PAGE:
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15 Year longitudinal studies of FEV1 loss and mucus hypersecretion development in coal workers in New South Wales, Australia.
Proceedings of the VIIth International Pneumoconioses Conference, August 23-26, 1988, Pittsburgh, Pennsylvania, USA. Atlanta, GA: U.S. Department of Health and Human Services, Public Health Service, Centers for Disease Control, National Institute for Occupational Safety and Health, DHHS (NIOSH) Publication No. 90-108, 1990 Sep; (Part I):112-121
Decreases in 1 second forced expiratory volume (FEV1) and development of mucus hypersecretion in Australian coal miners were examined. FEV1 data on 2807 males working in coal mines in New South Wales, Australia obtained during physical examinations between 30 June 1970 and 30 June 1973 were compared with data obtained between 30 June 1980 and 30 June 1983. The FEV1 data and data on age, height, cumulative current or previous dust exposure, current or previous tobacco use, and alcohol consumption were analyzed by logistic regression techniques. The mean decrease in FEV1 of the subjects over the study period was 0.81 liter. The FEV1 decrement was significantly, positively associated with age, previous dust exposure, previous smoking, and alcohol consumption. A second analysis was performed on 847 male coal miners who were examined at 5 year intervals between 30 June 1970 and 30 June 1985. Data on FEV1, smoking, alcohol use, the presence or absence of chronic mucus hypersecretion, and relative cumulative dust exposure were analyzed by logistic regression techniques. Chronic mucus hypersecretion and FEV1 per height squared (FEV1/h2) were used as dependent variables in the analyses. The extent of chronic mucus hypersecretion and airway obstruction, measured as FEV1/h2, increased over the study period. When controlled for age, chronic mucus hypersecretion was positively, significantly associated with relative dust exposure, smoking, and alcohol consumption. Airway obstruction was significantly positively associated with smoking and weakly associated with relative dust exposure and alcohol consumption. The authors conclude that a clear association between past dust exposure, smoking, and alcohol consumption and development of chronic mucus hypersecretion and airways obstruction has been demonstrated.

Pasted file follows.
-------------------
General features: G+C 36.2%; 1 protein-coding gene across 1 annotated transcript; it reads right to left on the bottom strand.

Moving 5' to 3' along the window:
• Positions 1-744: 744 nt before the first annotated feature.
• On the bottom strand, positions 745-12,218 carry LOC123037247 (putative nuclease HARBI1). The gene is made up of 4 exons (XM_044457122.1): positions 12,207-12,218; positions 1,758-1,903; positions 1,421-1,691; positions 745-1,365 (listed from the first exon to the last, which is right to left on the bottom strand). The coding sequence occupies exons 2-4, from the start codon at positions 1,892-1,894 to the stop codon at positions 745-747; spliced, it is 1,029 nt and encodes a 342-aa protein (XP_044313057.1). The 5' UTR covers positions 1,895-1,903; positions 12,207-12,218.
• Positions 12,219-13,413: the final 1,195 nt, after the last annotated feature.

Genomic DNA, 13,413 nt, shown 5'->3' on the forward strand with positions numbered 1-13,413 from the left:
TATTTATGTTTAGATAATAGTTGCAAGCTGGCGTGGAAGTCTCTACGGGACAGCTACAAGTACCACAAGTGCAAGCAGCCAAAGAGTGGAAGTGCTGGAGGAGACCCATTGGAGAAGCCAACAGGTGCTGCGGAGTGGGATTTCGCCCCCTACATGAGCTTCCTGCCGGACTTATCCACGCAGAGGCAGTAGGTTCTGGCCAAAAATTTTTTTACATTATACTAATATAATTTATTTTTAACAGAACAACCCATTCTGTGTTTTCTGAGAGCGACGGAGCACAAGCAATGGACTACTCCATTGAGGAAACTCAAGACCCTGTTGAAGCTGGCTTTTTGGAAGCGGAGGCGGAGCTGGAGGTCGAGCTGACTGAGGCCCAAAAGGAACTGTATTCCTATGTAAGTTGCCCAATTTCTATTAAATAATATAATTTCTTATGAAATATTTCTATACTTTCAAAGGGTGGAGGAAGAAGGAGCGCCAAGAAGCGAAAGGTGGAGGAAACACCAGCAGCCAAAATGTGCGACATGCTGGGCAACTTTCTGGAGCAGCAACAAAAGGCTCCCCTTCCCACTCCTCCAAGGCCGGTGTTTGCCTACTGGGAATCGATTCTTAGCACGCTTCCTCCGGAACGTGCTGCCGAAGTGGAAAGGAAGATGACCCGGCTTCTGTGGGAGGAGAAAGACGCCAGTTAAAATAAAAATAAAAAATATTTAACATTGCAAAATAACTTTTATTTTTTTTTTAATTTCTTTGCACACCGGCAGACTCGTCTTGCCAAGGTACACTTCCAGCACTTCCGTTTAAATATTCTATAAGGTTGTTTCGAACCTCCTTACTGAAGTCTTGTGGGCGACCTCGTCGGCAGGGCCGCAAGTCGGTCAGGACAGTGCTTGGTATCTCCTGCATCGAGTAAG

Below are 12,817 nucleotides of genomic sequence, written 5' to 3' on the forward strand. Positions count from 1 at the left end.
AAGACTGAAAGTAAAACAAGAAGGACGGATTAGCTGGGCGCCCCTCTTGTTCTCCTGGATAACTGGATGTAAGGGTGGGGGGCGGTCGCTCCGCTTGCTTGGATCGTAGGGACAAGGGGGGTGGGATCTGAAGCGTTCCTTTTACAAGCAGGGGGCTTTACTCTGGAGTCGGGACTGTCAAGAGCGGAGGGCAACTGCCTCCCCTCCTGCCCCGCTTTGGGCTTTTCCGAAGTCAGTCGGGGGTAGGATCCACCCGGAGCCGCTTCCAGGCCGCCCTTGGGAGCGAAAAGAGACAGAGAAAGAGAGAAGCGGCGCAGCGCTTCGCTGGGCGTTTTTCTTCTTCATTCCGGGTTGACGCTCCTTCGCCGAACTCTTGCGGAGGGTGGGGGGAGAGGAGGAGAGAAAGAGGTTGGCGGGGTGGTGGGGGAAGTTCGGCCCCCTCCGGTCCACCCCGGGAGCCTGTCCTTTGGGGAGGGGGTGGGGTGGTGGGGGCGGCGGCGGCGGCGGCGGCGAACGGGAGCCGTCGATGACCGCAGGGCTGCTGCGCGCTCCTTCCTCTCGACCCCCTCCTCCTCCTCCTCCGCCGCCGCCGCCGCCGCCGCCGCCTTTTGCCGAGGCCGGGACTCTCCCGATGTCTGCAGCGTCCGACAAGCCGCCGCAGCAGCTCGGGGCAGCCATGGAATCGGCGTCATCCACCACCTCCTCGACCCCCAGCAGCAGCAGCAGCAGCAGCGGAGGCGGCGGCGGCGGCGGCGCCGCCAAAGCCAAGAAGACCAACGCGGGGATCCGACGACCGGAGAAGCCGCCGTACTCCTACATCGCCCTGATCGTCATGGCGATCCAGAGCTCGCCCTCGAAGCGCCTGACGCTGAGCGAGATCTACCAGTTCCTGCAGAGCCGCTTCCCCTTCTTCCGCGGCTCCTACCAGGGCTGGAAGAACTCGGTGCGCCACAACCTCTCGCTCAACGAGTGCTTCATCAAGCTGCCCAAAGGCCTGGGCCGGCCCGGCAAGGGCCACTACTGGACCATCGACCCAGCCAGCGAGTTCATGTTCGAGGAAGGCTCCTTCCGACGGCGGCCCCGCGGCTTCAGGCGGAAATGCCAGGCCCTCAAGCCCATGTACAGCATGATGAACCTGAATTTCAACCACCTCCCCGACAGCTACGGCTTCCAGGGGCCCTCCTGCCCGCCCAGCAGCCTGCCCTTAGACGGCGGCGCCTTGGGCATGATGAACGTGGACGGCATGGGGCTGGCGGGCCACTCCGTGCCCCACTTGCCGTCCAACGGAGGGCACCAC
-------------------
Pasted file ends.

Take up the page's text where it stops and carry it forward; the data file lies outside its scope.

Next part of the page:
Coal miners; Dust exposure; Epidemiology; Risk factors; Airway obstruction; Pulmonary function tests; Coal dust; Body fluids; Occupational health; Cigarette smoking
DHHS (NIOSH) Publication No. 90-108
Proceedings of the VIIth International Pneumoconioses Conference, August 23-26, 1988, Pittsburgh, Pennsylvania, USA
Page last reviewed: June 15, 2021
Content source: National Institute for Occupational Safety and Health Education and Information Division